Nicola Sturgeon has appealed to anti-independence voters to back her demands for a referendum, claiming it would be unjust and anti-democratic to reject one.
Addressing the majority of Scottish voters who opposed a referendum before Brexit directly, the first minister said the country should support her challenge to Theresa May to agree to a vote in as little as 18 months’ time.
“We are not powerless. We can still decide which path we take,” she told the Scottish National party’s spring conference. “Whatever our different opinions on independence, we can all unite around this simple principle. Scotland’s future must be Scotland’s choice.”
After a tumultuous week over the country’s future, when May rejected her plea for the power to stage a second referendum, Sturgeon needs to dramatically increase popular support to bolster her case.
A series of opinion polls has shown about two-thirds of voters oppose a referendum until after Brexit, including a minority of independence voters. There is no majority support for independence, although several recent polls by BMG and Ipsos Mori suggest the yes and no votes are tied, once don’t knows are excluded.
In another direct pitch for the support of non-nationalist voters who voted remain in last year’s EU referendum, she promised to “guarantee unequivocally the right to stay here for all EU citizens who do us the honour of making our country their home”.
That pledge stops short of confirming Sturgeon would recommend an independent Scotland joins the EU if she wins that referendum.
Despite using the fact that Scotland is being pulled out of the EU against its will as the basis for a referendum, she is expected to favour joining the European Free Trade Association or European Economic Area instead. A large minority of SNP supporters voted leave last year and she will need to secure their votes in order to achieve independence.
Faced with May’s outright rejection of her request last week, Sturgeon is also softening her demands for the referendum to take place between autumn 2018 and spring 2019 – the period when the UK’s Brexit deal with the EU could be signed and ratified by its member states.
Sturgeon told delegates she expected the Scottish parliament to vote for her referendum timetable next week, allowing her to write officially to the prime minister requesting the powers to stage it.
She did not mention a precise timescale in her conference speech, but said she would negotiate on when it could be held. “If her concern is timing then within reason I am happy to have that discussion. But let the prime minister be in no doubt. The will of our parliament must and will prevail.”
Sturgeon ignored a renewed call from the former prime minister Gordon Brown for Scotland to win substantial new spending, tax and policymaking powers after Brexit as part of a restructuring of the UK into a fully-fledged federal state.
In a speech in Fife timed to coincide with Sturgeon’s conference address, Brown said: “A new third option can unify our country and end the bitter and divisive yes-versus-no conflict that will continue to rip us apart. It is time to transcend the bitter division and extremism of an inflexible, die-hard conservatism at war with an intransigent and even more hardline nationalism.”
His intervention was intended to boost efforts by Kezia Dugdale, the Scottish Labour leader, to promote federalism at UK level as an alternative to independence – a cause Jeremy Corbyn, the UK party leader, has not yet endorsed.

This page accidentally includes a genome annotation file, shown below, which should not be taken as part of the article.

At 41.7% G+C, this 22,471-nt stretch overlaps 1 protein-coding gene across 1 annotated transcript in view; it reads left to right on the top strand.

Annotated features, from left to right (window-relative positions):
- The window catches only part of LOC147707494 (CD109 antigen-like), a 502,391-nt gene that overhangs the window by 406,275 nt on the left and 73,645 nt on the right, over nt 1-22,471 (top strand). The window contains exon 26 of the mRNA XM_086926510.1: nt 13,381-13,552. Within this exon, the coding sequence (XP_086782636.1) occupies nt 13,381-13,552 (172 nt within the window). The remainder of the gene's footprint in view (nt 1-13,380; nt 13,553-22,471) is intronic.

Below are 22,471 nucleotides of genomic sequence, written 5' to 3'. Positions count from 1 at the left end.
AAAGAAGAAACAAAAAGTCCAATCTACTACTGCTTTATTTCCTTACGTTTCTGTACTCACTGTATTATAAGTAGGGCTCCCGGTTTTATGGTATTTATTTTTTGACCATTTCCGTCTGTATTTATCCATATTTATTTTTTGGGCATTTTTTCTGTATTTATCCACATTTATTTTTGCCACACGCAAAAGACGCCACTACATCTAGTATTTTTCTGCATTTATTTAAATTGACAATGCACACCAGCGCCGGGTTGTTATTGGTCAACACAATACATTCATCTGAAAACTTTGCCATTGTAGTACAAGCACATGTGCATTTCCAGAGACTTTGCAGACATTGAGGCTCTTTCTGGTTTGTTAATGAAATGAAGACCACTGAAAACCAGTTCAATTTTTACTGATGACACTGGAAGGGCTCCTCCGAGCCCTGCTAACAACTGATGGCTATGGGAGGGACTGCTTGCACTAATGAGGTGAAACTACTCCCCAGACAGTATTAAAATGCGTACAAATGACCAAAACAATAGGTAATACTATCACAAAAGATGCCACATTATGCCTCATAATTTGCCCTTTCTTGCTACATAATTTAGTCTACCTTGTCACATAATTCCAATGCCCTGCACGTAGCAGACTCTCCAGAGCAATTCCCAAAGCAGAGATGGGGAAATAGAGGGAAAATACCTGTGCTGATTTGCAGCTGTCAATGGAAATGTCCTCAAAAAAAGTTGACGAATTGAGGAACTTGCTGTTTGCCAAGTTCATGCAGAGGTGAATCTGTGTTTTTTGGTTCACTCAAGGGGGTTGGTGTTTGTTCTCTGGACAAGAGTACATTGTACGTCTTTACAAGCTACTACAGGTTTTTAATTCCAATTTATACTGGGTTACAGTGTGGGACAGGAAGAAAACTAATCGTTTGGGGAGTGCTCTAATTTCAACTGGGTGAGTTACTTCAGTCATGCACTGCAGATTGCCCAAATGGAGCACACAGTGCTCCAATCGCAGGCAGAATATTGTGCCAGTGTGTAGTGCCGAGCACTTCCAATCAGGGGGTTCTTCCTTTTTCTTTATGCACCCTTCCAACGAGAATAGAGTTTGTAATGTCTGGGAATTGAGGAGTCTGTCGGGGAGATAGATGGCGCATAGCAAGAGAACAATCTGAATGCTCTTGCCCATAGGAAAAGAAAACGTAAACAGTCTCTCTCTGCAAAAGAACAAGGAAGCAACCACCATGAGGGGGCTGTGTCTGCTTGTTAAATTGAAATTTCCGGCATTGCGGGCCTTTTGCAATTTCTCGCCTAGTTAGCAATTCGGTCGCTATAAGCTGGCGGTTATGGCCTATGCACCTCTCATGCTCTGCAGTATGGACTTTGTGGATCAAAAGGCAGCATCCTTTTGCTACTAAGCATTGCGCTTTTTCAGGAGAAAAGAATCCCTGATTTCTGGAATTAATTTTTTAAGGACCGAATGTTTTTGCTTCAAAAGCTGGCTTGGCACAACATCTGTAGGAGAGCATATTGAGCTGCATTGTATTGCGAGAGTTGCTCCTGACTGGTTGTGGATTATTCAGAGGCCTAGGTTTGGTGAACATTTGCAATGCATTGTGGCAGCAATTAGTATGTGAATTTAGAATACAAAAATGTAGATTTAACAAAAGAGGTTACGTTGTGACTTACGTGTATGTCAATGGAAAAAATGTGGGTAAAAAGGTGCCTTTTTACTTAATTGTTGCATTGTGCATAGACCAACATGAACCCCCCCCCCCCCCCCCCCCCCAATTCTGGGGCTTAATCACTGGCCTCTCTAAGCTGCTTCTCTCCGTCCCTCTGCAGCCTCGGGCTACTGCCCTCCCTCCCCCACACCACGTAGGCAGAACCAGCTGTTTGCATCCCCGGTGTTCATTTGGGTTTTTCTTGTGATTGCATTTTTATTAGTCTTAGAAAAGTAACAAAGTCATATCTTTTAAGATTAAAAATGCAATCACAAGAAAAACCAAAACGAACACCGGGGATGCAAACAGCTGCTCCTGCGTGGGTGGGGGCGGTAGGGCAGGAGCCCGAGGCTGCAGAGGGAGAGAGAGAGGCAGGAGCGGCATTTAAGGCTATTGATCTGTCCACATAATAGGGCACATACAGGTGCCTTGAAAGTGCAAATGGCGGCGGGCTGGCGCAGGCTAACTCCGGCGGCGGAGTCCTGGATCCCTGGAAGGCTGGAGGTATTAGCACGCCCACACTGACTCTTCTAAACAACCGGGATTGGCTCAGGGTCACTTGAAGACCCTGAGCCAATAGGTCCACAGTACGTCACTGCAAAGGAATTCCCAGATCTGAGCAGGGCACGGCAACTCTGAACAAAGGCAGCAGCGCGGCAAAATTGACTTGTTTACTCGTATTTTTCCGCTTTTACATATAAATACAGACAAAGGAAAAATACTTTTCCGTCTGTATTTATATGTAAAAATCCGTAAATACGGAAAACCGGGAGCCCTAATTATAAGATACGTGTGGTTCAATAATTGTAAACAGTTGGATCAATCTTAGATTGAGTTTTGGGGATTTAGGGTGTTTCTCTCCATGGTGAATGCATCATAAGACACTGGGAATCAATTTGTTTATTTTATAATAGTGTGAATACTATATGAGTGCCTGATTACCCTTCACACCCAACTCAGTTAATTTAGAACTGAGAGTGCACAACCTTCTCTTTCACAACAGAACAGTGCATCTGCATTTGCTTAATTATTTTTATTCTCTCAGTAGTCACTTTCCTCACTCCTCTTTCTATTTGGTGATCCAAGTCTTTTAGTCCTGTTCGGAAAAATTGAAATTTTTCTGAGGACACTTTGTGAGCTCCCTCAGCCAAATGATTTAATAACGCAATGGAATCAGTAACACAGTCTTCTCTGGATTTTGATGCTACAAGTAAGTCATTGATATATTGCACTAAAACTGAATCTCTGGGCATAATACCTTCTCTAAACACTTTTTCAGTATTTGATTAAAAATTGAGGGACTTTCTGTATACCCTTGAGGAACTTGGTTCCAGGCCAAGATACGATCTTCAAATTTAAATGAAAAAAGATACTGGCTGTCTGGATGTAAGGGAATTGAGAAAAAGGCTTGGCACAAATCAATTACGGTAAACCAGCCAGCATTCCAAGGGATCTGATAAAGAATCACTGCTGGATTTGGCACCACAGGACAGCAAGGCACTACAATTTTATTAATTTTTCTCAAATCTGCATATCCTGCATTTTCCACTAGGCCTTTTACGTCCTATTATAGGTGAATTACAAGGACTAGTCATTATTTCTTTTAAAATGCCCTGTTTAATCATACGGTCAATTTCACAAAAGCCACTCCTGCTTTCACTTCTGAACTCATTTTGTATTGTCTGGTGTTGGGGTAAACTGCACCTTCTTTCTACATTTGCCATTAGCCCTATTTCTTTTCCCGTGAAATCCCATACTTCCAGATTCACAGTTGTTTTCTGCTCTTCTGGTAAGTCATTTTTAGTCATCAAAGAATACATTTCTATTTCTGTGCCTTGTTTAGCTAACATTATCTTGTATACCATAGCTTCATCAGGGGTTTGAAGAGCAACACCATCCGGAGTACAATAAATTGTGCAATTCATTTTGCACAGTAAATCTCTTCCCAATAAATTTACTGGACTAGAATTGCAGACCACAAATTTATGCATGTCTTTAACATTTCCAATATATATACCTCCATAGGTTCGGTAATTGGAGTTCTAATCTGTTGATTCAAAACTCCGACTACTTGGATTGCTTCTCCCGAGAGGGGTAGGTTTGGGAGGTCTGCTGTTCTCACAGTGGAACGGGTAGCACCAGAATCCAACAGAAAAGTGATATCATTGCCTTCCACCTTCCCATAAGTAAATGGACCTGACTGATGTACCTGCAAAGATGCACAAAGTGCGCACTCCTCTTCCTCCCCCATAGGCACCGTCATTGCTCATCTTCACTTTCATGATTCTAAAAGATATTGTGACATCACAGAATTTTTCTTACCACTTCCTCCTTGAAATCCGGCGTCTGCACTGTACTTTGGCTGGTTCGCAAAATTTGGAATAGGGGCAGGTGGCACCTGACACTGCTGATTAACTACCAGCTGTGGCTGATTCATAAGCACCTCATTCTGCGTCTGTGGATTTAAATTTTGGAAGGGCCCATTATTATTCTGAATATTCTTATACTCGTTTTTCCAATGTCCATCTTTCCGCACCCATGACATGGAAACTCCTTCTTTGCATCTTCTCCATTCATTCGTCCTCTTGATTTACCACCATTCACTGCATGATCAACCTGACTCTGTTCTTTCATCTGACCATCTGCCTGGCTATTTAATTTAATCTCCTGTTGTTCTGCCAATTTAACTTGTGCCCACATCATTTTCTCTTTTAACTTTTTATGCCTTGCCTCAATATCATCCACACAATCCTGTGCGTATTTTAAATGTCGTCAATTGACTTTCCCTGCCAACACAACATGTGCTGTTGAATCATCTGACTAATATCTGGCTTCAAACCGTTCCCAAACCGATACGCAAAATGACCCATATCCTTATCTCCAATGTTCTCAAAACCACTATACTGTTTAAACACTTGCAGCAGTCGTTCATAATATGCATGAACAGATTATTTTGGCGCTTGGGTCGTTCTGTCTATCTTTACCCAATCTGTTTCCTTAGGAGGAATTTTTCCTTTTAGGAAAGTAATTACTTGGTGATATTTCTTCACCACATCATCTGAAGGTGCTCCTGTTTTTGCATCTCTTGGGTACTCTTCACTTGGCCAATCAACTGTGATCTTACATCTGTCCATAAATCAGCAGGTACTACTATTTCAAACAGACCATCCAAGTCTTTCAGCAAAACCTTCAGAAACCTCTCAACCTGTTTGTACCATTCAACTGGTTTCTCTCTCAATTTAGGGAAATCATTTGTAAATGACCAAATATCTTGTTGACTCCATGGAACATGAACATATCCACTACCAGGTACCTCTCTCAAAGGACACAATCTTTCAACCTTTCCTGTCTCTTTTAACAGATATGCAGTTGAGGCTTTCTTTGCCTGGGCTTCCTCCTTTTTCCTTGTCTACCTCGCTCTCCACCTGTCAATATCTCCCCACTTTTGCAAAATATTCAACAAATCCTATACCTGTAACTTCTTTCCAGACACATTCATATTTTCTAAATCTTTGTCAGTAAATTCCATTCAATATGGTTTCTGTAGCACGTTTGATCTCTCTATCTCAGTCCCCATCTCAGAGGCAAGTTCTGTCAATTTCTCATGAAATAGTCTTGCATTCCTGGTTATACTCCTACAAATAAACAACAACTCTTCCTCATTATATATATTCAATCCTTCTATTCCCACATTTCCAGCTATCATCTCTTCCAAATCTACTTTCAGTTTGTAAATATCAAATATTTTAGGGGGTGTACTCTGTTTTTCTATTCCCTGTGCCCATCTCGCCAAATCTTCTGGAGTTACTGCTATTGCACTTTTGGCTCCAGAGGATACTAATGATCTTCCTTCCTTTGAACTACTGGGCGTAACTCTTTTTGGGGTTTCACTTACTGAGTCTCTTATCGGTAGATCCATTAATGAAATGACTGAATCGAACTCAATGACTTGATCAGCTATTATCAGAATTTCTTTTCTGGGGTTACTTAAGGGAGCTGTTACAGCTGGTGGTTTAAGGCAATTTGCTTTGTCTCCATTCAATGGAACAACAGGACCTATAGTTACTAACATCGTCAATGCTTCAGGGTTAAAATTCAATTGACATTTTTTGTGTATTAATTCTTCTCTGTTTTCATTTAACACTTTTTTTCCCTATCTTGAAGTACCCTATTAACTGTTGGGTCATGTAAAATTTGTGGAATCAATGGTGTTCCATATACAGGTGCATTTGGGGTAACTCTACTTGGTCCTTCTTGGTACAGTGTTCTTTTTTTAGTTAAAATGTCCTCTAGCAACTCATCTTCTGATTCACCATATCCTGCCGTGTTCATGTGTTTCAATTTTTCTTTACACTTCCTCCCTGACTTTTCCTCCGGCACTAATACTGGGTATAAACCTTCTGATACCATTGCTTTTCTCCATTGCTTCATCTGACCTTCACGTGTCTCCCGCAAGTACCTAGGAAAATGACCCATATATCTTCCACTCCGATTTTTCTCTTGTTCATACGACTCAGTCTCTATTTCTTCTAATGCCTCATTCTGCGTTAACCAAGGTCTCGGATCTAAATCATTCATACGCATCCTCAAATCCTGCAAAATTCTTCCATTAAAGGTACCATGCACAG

In a further effort to build support from across the political spectrum, Sturgeon again urged SNP activists and independence campaigners to treat their critics or opponents with “courtesy, understanding and respect”. She said the SNP faced challenging questions about the costs and difficulties of independence, and told delegates: “We should embrace that scrutiny.”
“As we debate our future, let’s do so openly and honestly. But let no one – for or against independence – ever seek to run down Scotland’s strengths and our nation’s great potential. What we must all do is strive to make our country even better,” she said.
Despite that placatory message, Sturgeon compared May’s politics to the hardline era of Margaret Thatcher’s government. She said the current UK government was dominated by rightwing Tories who wanted to abolish the Scottish parliament so they “could do anything they wanted to Scotland”.
Angus Robertson, the SNP’s deputy leader, had earlier dismissed the former Labour prime minister’s intervention as “Brown-hog day”. He told BBC Breakfast: “What we’re seeing yet again is Gordon Brown being wheeled out when the union is in trouble.”
Brown made similar promises before the 2014 independence referendum about “transformational change” and “near as possible federalism” if Scotland voted to stay in the UK. “We are very, very far from that,” Robertson said. “I don’t take this seriously at all.”
Guto Bebb, a Eurosceptic Tory junior minister in the Welsh Office said after visiting Edinburgh his gut feeling was that Scotland would vote yes to independence, challenging his government’s stance on the union.
Bebb, a former official in Plaid Cymru, said on his blog that Scotland was “clearly another country. My brief visit to Edinburgh left me somewhat despondent because I felt the same way as I do when I leave Dublin.”.
He said: “For me, Dublin is somewhere which is recognisable but very different. That is fine in the context of the capital of an independent country but it should be a warning when visiting a city which is a crucial part of the UK. The sense of nationhood in Edinburgh is palpable.”